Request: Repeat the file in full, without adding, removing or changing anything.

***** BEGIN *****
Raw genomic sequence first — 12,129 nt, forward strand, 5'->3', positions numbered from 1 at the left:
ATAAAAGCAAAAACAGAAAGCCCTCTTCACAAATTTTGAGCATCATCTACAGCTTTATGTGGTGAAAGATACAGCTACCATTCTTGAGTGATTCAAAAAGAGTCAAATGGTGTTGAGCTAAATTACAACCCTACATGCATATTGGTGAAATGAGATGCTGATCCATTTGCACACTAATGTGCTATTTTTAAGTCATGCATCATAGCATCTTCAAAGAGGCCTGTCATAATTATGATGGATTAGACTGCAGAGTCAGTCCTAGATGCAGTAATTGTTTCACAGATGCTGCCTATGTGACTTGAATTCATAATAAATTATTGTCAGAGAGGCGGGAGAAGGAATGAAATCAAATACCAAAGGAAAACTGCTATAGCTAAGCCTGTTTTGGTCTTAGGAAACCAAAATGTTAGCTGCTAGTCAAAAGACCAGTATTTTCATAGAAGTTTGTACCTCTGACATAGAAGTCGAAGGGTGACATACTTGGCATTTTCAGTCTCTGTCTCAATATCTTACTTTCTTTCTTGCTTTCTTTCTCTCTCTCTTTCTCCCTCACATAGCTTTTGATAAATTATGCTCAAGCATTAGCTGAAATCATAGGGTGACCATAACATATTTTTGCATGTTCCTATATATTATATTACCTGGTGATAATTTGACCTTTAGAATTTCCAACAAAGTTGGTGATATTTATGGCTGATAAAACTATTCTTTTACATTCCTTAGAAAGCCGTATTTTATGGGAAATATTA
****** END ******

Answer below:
Raw genomic sequence first — 12,129 nt, forward strand, 5'->3', positions numbered from 1 at the left:
ATAAAAGCAAAAACAGAAAGCCCTCTTCACAAATTTTGAGCATCATCTACAGCTTTATGTGGTGAAAGATACAGCTACCATTCTTGAGTGATTCAAAAAGAGTCAAATGGTGTTGAGCTAAATTACAACCCTACATGCATATTGGTGAAATGAGATGCTGATCCATTTGCACACTAATGTGCTATTTTTAAGTCATGCATCATAGCATCTTCAAAGAGGCCTGTCATAATTATGATGGATTAGACTGCAGAGTCAGTCCTAGATGCAGTAATTGTTTCACAGATGCTGCCTATGTGACTTGAATTCATAATAAATTATTGTCAGAGAGGCGGGAGAAGGAATGAAATCAAATACCAAAGGAAAACTGCTATAGCTAAGCCTGTTTTGGTCTTAGGAAACCAAAATGTTAGCTGCTAGTCAAAAGACCAGTATTTTCATAGAAGTTTGTACCTCTGACATAGAAGTCGAAGGGTGACATACTTGGCATTTTCAGTCTCTGTCTCAATATCTTACTTTCTTTCTTGCTTTCTTTCTCTCTCTCTTTCTCCCTCACATAGCTTTTGATAAATTATGCTCAAGCATTAGCTGAAATCATAGGGTGACCATAACATATTTTTGCATGTTCCTATATATTATATTACCTGGTGATAATTTGACCTTTAGAATTTCCAACAAAGTTGGTGATATTTATGGCTGATAAAACTATTCTTTTACATTCCTTAGAAAGCCGTATTTTATGGGAAATATTA